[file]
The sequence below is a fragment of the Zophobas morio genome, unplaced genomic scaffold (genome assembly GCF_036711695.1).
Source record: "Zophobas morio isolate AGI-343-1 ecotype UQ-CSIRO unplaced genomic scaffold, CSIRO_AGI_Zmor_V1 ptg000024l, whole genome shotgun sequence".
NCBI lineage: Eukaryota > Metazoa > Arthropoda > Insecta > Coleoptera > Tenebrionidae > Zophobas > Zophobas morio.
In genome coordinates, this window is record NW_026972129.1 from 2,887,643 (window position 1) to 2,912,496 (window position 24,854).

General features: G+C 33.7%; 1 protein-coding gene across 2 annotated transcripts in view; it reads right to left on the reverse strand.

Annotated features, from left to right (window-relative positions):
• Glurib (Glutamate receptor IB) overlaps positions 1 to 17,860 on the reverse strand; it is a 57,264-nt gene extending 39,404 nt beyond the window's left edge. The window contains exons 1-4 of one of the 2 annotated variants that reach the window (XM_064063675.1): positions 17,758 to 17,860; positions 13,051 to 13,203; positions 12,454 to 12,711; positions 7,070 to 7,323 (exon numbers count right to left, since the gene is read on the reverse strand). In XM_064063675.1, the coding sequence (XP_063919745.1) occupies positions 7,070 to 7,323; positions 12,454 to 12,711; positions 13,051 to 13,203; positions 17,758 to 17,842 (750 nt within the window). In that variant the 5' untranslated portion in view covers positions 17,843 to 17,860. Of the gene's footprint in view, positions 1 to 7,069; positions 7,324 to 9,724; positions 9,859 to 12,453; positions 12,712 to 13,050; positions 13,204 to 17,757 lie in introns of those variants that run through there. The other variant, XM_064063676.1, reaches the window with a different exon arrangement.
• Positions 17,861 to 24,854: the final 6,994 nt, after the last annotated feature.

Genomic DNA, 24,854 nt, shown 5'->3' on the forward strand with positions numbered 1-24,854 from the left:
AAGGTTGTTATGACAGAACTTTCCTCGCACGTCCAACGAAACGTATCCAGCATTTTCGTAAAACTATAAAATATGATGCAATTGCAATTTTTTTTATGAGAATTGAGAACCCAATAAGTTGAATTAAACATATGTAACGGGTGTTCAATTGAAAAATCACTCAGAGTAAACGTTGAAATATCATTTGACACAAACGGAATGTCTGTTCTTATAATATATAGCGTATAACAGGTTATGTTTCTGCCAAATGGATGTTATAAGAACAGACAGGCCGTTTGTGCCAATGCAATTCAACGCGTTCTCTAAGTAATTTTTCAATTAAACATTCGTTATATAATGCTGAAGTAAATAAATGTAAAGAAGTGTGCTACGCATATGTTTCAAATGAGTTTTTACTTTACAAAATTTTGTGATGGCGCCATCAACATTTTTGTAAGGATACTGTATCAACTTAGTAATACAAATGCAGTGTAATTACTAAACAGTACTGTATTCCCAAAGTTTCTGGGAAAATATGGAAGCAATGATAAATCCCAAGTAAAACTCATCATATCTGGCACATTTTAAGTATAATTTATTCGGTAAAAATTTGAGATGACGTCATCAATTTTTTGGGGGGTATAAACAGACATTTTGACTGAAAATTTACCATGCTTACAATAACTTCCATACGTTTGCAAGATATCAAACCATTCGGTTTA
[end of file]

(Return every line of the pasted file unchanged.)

The sequence below is a fragment of the Zophobas morio genome, unplaced genomic scaffold (genome assembly GCF_036711695.1).
Source record: "Zophobas morio isolate AGI-343-1 ecotype UQ-CSIRO unplaced genomic scaffold, CSIRO_AGI_Zmor_V1 ptg000024l, whole genome shotgun sequence".
NCBI lineage: Eukaryota > Metazoa > Arthropoda > Insecta > Coleoptera > Tenebrionidae > Zophobas > Zophobas morio.
In genome coordinates, this window is record NW_026972129.1 from 2,887,643 (window position 1) to 2,912,496 (window position 24,854).

General features: G+C 33.7%; 1 protein-coding gene across 2 annotated transcripts in view; it reads right to left on the reverse strand.

Annotated features, from left to right (window-relative positions):
• Glurib (Glutamate receptor IB) overlaps positions 1 to 17,860 on the reverse strand; it is a 57,264-nt gene extending 39,404 nt beyond the window's left edge. The window contains exons 1-4 of one of the 2 annotated variants that reach the window (XM_064063675.1): positions 17,758 to 17,860; positions 13,051 to 13,203; positions 12,454 to 12,711; positions 7,070 to 7,323 (exon numbers count right to left, since the gene is read on the reverse strand). In XM_064063675.1, the coding sequence (XP_063919745.1) occupies positions 7,070 to 7,323; positions 12,454 to 12,711; positions 13,051 to 13,203; positions 17,758 to 17,842 (750 nt within the window). In that variant the 5' untranslated portion in view covers positions 17,843 to 17,860. Of the gene's footprint in view, positions 1 to 7,069; positions 7,324 to 9,724; positions 9,859 to 12,453; positions 12,712 to 13,050; positions 13,204 to 17,757 lie in introns of those variants that run through there. The other variant, XM_064063676.1, reaches the window with a different exon arrangement.
• Positions 17,861 to 24,854: the final 6,994 nt, after the last annotated feature.

Genomic DNA, 24,854 nt, shown 5'->3' on the forward strand with positions numbered 1-24,854 from the left:
AAGGTTGTTATGACAGAACTTTCCTCGCACGTCCAACGAAACGTATCCAGCATTTTCGTAAAACTATAAAATATGATGCAATTGCAATTTTTTTTATGAGAATTGAGAACCCAATAAGTTGAATTAAACATATGTAACGGGTGTTCAATTGAAAAATCACTCAGAGTAAACGTTGAAATATCATTTGACACAAACGGAATGTCTGTTCTTATAATATATAGCGTATAACAGGTTATGTTTCTGCCAAATGGATGTTATAAGAACAGACAGGCCGTTTGTGCCAATGCAATTCAACGCGTTCTCTAAGTAATTTTTCAATTAAACATTCGTTATATAATGCTGAAGTAAATAAATGTAAAGAAGTGTGCTACGCATATGTTTCAAATGAGTTTTTACTTTACAAAATTTTGTGATGGCGCCATCAACATTTTTGTAAGGATACTGTATCAACTTAGTAATACAAATGCAGTGTAATTACTAAACAGTACTGTATTCCCAAAGTTTCTGGGAAAATATGGAAGCAATGATAAATCCCAAGTAAAACTCATCATATCTGGCACATTTTAAGTATAATTTATTCGGTAAAAATTTGAGATGACGTCATCAATTTTTTGGGGGGTATAAACAGACATTTTGACTGAAAATTTACCATGCTTACAATAACTTCCATACGTTTGCAAGATATCAAACCATTCGGTTTA